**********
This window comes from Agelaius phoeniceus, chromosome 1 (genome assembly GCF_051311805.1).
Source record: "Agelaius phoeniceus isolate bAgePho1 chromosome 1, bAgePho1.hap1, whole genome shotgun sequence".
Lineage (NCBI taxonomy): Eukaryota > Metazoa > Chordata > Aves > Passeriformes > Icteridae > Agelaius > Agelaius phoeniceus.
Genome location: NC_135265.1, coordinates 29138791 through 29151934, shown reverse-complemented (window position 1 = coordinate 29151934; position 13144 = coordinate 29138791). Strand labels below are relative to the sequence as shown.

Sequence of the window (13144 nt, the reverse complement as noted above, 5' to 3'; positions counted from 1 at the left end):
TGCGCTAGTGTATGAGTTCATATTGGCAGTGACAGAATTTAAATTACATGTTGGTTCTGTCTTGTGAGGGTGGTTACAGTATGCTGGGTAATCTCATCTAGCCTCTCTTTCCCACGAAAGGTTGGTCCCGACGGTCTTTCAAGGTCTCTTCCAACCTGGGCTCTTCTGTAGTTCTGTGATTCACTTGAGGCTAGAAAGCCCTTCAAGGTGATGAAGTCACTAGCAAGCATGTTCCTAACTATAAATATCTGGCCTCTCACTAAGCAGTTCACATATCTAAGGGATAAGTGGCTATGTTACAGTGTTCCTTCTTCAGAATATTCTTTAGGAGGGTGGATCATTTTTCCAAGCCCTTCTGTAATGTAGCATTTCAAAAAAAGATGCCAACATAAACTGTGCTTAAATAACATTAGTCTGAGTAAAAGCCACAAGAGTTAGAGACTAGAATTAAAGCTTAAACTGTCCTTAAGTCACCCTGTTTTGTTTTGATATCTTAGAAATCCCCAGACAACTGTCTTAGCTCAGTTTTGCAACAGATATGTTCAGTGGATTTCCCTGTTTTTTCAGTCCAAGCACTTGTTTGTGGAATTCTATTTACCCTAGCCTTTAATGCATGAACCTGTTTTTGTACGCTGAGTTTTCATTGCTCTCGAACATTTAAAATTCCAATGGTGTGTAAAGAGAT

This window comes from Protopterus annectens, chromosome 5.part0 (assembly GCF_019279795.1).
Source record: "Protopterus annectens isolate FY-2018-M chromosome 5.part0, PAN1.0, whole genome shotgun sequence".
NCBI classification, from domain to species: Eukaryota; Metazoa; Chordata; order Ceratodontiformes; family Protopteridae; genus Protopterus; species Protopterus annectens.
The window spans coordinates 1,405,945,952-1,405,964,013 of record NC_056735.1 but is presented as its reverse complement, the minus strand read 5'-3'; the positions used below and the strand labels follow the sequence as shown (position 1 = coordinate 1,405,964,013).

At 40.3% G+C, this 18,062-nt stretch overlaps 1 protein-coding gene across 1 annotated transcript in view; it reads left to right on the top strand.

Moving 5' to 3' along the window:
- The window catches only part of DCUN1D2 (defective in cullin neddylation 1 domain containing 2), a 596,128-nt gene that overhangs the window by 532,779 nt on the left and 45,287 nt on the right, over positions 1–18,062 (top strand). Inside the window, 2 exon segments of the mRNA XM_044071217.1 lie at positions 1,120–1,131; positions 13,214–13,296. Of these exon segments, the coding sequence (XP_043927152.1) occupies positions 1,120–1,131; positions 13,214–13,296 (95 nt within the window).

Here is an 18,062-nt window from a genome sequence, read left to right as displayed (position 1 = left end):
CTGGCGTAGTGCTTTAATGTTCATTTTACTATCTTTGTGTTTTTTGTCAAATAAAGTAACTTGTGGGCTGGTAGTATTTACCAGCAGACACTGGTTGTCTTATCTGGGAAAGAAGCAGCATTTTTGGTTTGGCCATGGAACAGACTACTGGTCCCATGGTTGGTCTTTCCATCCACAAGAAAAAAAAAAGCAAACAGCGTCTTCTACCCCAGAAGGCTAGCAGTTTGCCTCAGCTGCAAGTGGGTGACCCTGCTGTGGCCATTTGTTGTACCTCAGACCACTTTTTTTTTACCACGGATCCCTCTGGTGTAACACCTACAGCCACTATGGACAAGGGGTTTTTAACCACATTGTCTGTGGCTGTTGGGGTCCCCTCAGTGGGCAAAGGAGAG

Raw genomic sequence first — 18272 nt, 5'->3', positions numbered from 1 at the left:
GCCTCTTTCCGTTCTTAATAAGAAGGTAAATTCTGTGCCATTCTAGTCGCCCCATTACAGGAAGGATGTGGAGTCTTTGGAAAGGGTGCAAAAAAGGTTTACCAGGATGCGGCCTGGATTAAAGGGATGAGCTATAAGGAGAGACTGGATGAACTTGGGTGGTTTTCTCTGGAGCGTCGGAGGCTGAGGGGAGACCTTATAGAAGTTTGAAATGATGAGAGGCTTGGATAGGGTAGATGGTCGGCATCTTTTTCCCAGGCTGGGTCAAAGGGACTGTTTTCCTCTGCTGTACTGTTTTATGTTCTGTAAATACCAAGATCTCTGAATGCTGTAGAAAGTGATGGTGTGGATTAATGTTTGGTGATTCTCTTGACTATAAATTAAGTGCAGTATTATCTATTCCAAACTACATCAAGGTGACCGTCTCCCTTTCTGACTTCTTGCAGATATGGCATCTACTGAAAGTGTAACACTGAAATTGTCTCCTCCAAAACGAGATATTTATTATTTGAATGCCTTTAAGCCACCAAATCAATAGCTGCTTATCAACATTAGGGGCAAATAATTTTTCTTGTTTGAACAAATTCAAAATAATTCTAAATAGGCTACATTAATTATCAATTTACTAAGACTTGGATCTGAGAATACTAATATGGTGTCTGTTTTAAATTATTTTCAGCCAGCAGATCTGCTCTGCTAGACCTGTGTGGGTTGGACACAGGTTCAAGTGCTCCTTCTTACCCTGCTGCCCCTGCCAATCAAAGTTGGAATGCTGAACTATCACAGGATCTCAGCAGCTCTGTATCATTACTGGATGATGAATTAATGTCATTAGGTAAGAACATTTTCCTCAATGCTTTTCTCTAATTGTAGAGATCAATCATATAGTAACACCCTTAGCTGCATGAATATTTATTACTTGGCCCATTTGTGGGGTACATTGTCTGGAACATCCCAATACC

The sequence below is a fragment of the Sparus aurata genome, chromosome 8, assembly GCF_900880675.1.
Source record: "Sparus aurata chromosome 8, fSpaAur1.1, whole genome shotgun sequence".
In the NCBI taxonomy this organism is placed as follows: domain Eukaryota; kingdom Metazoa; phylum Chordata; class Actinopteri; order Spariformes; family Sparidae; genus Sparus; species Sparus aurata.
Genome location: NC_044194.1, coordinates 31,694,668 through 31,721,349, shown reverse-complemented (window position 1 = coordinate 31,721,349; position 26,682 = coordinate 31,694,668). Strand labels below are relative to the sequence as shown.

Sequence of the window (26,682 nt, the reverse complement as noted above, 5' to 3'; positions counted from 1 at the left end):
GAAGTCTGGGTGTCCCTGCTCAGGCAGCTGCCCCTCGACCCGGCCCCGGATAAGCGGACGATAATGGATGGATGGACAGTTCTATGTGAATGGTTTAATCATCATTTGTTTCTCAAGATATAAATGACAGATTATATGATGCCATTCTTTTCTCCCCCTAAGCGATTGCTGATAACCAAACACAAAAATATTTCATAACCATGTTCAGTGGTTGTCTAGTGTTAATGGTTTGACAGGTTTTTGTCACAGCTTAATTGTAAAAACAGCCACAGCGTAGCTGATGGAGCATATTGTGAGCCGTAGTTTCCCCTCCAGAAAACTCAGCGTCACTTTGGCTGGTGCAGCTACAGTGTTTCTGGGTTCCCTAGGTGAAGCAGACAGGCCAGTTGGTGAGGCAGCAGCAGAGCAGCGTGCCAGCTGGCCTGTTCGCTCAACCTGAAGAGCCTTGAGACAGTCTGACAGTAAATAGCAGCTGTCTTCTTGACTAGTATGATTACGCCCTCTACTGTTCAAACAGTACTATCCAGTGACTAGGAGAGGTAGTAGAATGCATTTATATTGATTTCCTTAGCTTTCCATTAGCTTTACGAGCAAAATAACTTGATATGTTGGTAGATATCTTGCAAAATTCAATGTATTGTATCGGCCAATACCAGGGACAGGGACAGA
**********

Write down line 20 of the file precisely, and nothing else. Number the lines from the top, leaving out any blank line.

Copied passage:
In the NCBI taxonomy this organism is placed as follows: domain Eukaryota; kingdom Metazoa; phylum Chordata; class Actinopteri; order Spariformes; family Sparidae; genus Sparus; species Sparus aurata.